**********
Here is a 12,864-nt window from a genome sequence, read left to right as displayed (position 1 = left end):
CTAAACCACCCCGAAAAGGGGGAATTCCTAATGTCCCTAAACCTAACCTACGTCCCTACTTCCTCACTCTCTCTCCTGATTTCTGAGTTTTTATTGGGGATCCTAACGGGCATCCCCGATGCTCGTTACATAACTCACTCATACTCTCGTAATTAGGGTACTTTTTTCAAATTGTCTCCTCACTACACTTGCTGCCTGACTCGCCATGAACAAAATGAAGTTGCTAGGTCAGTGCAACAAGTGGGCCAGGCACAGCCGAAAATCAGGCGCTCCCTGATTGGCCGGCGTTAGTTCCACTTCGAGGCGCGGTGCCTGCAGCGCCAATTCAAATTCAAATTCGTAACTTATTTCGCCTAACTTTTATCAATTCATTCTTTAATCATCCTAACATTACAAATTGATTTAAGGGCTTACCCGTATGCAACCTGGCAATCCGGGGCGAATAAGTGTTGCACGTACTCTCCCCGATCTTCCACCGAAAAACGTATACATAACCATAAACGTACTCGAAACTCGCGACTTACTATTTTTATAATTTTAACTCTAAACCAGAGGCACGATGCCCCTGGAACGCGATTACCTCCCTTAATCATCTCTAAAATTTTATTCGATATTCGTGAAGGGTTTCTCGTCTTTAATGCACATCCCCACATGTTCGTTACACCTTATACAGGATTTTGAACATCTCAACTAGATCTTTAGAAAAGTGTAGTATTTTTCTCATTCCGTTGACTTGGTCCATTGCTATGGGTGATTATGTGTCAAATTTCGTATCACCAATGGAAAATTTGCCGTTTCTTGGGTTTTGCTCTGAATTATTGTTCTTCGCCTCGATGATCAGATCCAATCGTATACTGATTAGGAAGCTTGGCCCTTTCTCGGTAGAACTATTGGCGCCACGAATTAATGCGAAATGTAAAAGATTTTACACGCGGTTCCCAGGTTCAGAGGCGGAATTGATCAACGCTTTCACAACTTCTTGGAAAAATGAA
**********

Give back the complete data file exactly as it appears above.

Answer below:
Here is a 12,864-nt window from a genome sequence, read left to right as displayed (position 1 = left end):
CTAAACCACCCCGAAAAGGGGGAATTCCTAATGTCCCTAAACCTAACCTACGTCCCTACTTCCTCACTCTCTCTCCTGATTTCTGAGTTTTTATTGGGGATCCTAACGGGCATCCCCGATGCTCGTTACATAACTCACTCATACTCTCGTAATTAGGGTACTTTTTTCAAATTGTCTCCTCACTACACTTGCTGCCTGACTCGCCATGAACAAAATGAAGTTGCTAGGTCAGTGCAACAAGTGGGCCAGGCACAGCCGAAAATCAGGCGCTCCCTGATTGGCCGGCGTTAGTTCCACTTCGAGGCGCGGTGCCTGCAGCGCCAATTCAAATTCAAATTCGTAACTTATTTCGCCTAACTTTTATCAATTCATTCTTTAATCATCCTAACATTACAAATTGATTTAAGGGCTTACCCGTATGCAACCTGGCAATCCGGGGCGAATAAGTGTTGCACGTACTCTCCCCGATCTTCCACCGAAAAACGTATACATAACCATAAACGTACTCGAAACTCGCGACTTACTATTTTTATAATTTTAACTCTAAACCAGAGGCACGATGCCCCTGGAACGCGATTACCTCCCTTAATCATCTCTAAAATTTTATTCGATATTCGTGAAGGGTTTCTCGTCTTTAATGCACATCCCCACATGTTCGTTACACCTTATACAGGATTTTGAACATCTCAACTAGATCTTTAGAAAAGTGTAGTATTTTTCTCATTCCGTTGACTTGGTCCATTGCTATGGGTGATTATGTGTCAAATTTCGTATCACCAATGGAAAATTTGCCGTTTCTTGGGTTTTGCTCTGAATTATTGTTCTTCGCCTCGATGATCAGATCCAATCGTATACTGATTAGGAAGCTTGGCCCTTTCTCGGTAGAACTATTGGCGCCACGAATTAATGCGAAATGTAAAAGATTTTACACGCGGTTCCCAGGTTCAGAGGCGGAATTGATCAACGCTTTCACAACTTCTTGGAAAAATGAA